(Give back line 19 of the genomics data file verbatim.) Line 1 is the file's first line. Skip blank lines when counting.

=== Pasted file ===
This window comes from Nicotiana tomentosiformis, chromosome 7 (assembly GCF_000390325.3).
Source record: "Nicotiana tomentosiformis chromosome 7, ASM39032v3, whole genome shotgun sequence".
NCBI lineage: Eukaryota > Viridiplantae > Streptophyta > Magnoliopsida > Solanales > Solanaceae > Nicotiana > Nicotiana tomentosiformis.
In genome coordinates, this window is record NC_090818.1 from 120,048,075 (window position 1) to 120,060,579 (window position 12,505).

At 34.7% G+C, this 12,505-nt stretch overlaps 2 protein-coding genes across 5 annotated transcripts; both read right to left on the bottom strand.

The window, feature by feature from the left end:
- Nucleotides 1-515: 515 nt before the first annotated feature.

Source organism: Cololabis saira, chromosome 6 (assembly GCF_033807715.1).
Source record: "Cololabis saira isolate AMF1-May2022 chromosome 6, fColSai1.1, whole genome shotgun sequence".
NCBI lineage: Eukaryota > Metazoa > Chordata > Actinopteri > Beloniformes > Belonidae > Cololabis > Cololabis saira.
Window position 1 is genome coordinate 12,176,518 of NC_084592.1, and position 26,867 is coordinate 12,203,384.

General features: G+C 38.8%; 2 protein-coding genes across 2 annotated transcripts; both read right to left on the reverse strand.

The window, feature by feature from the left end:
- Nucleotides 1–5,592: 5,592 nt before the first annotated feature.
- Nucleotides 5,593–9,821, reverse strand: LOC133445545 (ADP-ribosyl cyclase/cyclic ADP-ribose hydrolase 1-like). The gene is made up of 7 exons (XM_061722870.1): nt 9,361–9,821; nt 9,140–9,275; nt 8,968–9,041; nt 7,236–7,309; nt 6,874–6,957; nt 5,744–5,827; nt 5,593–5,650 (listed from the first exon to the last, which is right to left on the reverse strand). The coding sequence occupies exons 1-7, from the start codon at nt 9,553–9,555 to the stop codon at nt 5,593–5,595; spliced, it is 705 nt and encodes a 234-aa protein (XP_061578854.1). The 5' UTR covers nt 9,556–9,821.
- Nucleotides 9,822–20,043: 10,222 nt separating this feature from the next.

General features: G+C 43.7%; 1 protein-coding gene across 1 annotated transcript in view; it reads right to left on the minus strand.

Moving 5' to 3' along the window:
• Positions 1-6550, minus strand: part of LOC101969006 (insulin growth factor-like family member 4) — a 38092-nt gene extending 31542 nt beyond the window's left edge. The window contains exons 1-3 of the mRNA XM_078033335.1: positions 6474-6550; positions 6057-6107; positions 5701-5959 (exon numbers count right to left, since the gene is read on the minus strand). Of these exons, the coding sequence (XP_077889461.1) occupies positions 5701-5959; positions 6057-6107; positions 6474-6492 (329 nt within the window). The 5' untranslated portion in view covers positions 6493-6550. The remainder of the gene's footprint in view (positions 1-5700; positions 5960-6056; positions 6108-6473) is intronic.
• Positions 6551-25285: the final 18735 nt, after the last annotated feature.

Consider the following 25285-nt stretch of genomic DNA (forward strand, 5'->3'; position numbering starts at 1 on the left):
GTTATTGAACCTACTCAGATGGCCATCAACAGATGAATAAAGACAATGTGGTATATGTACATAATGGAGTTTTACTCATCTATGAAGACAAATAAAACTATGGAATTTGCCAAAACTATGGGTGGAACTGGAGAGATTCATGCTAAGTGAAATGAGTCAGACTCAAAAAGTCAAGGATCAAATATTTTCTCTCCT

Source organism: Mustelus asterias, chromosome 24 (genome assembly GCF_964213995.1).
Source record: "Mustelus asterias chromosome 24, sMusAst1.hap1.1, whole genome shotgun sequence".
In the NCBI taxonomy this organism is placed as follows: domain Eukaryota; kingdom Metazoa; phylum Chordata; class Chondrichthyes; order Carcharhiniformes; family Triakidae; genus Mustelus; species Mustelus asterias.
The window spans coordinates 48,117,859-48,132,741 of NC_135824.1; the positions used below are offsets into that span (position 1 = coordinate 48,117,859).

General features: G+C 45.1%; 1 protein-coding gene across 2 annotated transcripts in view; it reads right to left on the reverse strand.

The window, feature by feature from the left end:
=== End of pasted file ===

• Positions 1-6550, minus strand: part of LOC101969006 (insulin growth factor-like family member 4) — a 38092-nt gene extending 31542 nt beyond the window's left edge. The window contains exons 1-3 of the mRNA XM_078033335.1: positions 6474-6550; positions 6057-6107; positions 5701-5959 (exon numbers count right to left, since the gene is read on the minus strand). Of these exons, the coding sequence (XP_077889461.1) occupies positions 5701-5959; positions 6057-6107; positions 6474-6492 (329 nt within the window). The 5' untranslated portion in view covers positions 6493-6550. The remainder of the gene's footprint in view (positions 1-5700; positions 5960-6056; positions 6108-6473) is intronic.